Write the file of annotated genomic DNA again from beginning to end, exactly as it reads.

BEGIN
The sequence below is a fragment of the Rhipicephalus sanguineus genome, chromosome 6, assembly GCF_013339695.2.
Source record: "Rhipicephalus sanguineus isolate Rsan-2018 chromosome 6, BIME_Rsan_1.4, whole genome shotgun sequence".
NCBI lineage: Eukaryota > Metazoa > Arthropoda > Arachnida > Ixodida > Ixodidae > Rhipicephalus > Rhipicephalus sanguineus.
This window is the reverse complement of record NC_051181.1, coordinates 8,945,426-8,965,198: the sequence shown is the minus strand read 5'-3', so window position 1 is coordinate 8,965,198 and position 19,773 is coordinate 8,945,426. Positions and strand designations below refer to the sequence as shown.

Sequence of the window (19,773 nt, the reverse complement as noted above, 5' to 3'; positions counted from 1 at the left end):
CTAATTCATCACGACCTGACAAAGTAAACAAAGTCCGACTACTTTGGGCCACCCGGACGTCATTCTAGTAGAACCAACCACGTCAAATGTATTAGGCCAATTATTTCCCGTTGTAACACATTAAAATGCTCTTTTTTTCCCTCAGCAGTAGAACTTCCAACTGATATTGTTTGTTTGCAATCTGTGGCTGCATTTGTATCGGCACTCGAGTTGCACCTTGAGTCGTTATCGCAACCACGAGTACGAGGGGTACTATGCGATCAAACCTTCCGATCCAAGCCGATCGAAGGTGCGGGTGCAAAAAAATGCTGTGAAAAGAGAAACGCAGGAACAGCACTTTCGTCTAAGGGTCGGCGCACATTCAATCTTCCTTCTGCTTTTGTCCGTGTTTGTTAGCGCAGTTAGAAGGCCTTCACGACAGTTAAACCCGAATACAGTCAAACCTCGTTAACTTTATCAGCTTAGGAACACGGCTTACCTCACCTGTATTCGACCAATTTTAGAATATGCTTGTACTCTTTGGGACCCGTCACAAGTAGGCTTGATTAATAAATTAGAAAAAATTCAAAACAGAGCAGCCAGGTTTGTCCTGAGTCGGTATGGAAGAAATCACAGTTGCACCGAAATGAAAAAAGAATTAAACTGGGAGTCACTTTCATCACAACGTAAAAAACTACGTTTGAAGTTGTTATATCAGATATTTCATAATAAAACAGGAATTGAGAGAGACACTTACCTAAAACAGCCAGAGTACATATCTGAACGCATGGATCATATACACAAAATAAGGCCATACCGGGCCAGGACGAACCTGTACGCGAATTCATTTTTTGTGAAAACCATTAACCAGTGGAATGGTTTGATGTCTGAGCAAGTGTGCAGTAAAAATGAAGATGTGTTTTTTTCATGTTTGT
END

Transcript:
The sequence below is a fragment of the Rhipicephalus sanguineus genome, chromosome 6, assembly GCF_013339695.2.
Source record: "Rhipicephalus sanguineus isolate Rsan-2018 chromosome 6, BIME_Rsan_1.4, whole genome shotgun sequence".
NCBI lineage: Eukaryota > Metazoa > Arthropoda > Arachnida > Ixodida > Ixodidae > Rhipicephalus > Rhipicephalus sanguineus.
This window is the reverse complement of record NC_051181.1, coordinates 8,945,426-8,965,198: the sequence shown is the minus strand read 5'-3', so window position 1 is coordinate 8,965,198 and position 19,773 is coordinate 8,945,426. Positions and strand designations below refer to the sequence as shown.

Sequence of the window (19,773 nt, the reverse complement as noted above, 5' to 3'; positions counted from 1 at the left end):
CTAATTCATCACGACCTGACAAAGTAAACAAAGTCCGACTACTTTGGGCCACCCGGACGTCATTCTAGTAGAACCAACCACGTCAAATGTATTAGGCCAATTATTTCCCGTTGTAACACATTAAAATGCTCTTTTTTTCCCTCAGCAGTAGAACTTCCAACTGATATTGTTTGTTTGCAATCTGTGGCTGCATTTGTATCGGCACTCGAGTTGCACCTTGAGTCGTTATCGCAACCACGAGTACGAGGGGTACTATGCGATCAAACCTTCCGATCCAAGCCGATCGAAGGTGCGGGTGCAAAAAAATGCTGTGAAAAGAGAAACGCAGGAACAGCACTTTCGTCTAAGGGTCGGCGCACATTCAATCTTCCTTCTGCTTTTGTCCGTGTTTGTTAGCGCAGTTAGAAGGCCTTCACGACAGTTAAACCCGAATACAGTCAAACCTCGTTAACTTTATCAGCTTAGGAACACGGCTTACCTCACCTGTATTCGACCAATTTTAGAATATGCTTGTACTCTTTGGGACCCGTCACAAGTAGGCTTGATTAATAAATTAGAAAAAATTCAAAACAGAGCAGCCAGGTTTGTCCTGAGTCGGTATGGAAGAAATCACAGTTGCACCGAAATGAAAAAAGAATTAAACTGGGAGTCACTTTCATCACAACGTAAAAAACTACGTTTGAAGTTGTTATATCAGATATTTCATAATAAAACAGGAATTGAGAGAGACACTTACCTAAAACAGCCAGAGTACATATCTGAACGCATGGATCATATACACAAAATAAGGCCATACCGGGCCAGGACGAACCTGTACGCGAATTCATTTTTTGTGAAAACCATTAACCAGTGGAATGGTTTGATGTCTGAGCAAGTGTGCAGTAAAAATGAAGATGTGTTTTTTTCATGTTTGT